first_imgEdwin Hubble (PhysOrg.com) — In one of those odd scientific debates where people who ought to know better, speak up, and in this case, print articles on arXiv, making claims about personal issues rather than science, buzz has been created that might lead to little more than rhetoric. In this case, it’s first Sidney van den Bergh, a Canadian astronomer, who has published a paper on arXiv citing evidence that Belgian astronomer Georges Lemaitre’s paper on cosmological observations appeared to have been intentionally censored when translated into English, and then David Block, a South African mathematician and amateur historian adding fuel to the fire by publishing to the same site an article where he asserts he has proof that American, Edwin Hubble (of whom the Hubble telescope is named) was involved in a conspiracy of sorts, to censor the paper previously mentioned by van den Bergh. Block offers as proof, a letter written by Scottish astronomer William Marshall Smart (editor for MNRAS), that he says, shows that it was Lemaitre himself who performed the translation, but because Smart only asked for certain sections to be translated, the end result wound up an abbreviated version of the original. Block then goes on to say he believes it was pressure on Smart, from Hubble, that caused him to do what he did, though he offers little evidence to support such a claim.At this point, professional historians are not convinced, and so, this argument, as with many others of its kind in the science field, will likely rage on, with little gained, but perhaps something lost, as energy that could be spent on science, is wasted on meaningless squabble. © 2010 PhysOrg.com Zeroing in on Hubble’s constant Georges Lemaitre The entire argument centers on a paper first published by Lemaitre in 1927 in Belgium; written in French it wasn’t read much outside of his home country. In the paper, Lemaitre outlined his theory that the universe appeared to be expanding, and also offered a constant that could be used to determine the rate. In 1929, Hubble published a paper that offered the same theory and constant (which came to be known as the Hubble constant) and was at the time given full credit for the discovery. Later however (1931), Lemaitre’s paper was translated into English and published in the Monthly Notices of the Royal Astronomical Society (MNRAS), which of course gave some credence to Lemaitre’s work, but not entirely, because it was subsequently discovered that certain sections of the original paper had been omitted, the most important of which, was the part where Lemaitre derived the constant for which Hubble was ultimately credited. Citation: Web abuzz with claims that Hubble sought to censor Lemaitre’s paper (2011, July 13) retrieved 18 August 2019 from https://phys.org/news/2011-07-web-abuzz-hubble-sought-censor.html This document is subject to copyright. Apart from any fair dealing for the purpose of private study or research, no part may be reproduced without the written permission. The content is provided for information purposes only. More information: A Hubble Eclipse: Lemaitre and Censorship, David L. Block, arXiv:1106.3928v2 [physics.hist-ph] arxiv.org/abs/1106.3928v2AbstractOne of the greatest discoveries of modern times is that of the expanding Universe, almost invariably attributed to Hubble (1929). What is not widely known is that the original treatise by Lemaitre (1927) contained a rich fusion of both theory and of observation. The French paper was meticulously censored when printed in English – all discussions of radial velocities and distances (and the very first empirical determination of “H”) were omitted. Fascinating insights are gleaned from a letter recently found in the Lema^itre archives. An appeal is made for a Lemaitre Telescope, to honour the discoverer of the expanding universe.via Nature Explore furtherlast_img read more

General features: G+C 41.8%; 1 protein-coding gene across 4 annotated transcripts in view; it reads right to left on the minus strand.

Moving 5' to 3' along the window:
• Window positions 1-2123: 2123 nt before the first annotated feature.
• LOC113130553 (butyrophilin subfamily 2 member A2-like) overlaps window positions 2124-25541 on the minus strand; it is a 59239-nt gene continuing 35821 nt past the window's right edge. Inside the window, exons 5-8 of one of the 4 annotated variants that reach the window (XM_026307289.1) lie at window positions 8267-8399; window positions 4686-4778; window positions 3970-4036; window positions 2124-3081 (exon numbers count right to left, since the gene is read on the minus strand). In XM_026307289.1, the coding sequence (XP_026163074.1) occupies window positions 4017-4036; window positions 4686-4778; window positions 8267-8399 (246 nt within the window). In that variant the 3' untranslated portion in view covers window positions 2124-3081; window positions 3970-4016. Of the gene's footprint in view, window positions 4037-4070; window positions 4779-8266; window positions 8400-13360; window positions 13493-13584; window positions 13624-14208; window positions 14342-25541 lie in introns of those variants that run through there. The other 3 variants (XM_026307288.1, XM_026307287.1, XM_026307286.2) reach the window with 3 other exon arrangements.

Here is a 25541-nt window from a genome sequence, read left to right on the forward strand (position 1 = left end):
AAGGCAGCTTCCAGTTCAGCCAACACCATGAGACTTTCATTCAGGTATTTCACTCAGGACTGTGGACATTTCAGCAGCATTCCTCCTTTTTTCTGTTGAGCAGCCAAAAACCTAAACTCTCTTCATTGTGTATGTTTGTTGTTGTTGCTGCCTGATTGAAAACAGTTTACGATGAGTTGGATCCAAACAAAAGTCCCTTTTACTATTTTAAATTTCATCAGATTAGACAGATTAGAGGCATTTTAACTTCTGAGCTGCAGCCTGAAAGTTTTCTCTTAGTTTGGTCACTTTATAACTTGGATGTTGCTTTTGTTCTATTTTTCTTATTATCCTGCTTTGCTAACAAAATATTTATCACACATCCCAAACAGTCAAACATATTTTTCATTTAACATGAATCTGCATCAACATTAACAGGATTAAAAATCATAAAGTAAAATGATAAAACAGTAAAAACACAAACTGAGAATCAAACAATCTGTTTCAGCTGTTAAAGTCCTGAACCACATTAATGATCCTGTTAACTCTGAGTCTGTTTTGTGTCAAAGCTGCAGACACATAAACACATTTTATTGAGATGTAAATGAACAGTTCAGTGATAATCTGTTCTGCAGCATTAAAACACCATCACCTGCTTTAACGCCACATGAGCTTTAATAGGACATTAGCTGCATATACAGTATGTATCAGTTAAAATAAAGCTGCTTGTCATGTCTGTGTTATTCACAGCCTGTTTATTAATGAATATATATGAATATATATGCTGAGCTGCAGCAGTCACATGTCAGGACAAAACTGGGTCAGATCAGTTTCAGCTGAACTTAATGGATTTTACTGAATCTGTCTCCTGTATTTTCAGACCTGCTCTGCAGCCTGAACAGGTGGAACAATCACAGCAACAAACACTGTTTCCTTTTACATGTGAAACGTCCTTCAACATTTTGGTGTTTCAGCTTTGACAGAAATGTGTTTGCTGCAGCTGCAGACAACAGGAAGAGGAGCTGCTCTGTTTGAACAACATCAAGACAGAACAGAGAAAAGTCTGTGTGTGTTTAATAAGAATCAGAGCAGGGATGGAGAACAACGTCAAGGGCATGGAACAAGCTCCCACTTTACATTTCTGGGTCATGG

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Researchers discover how bacteria can immobilize uranium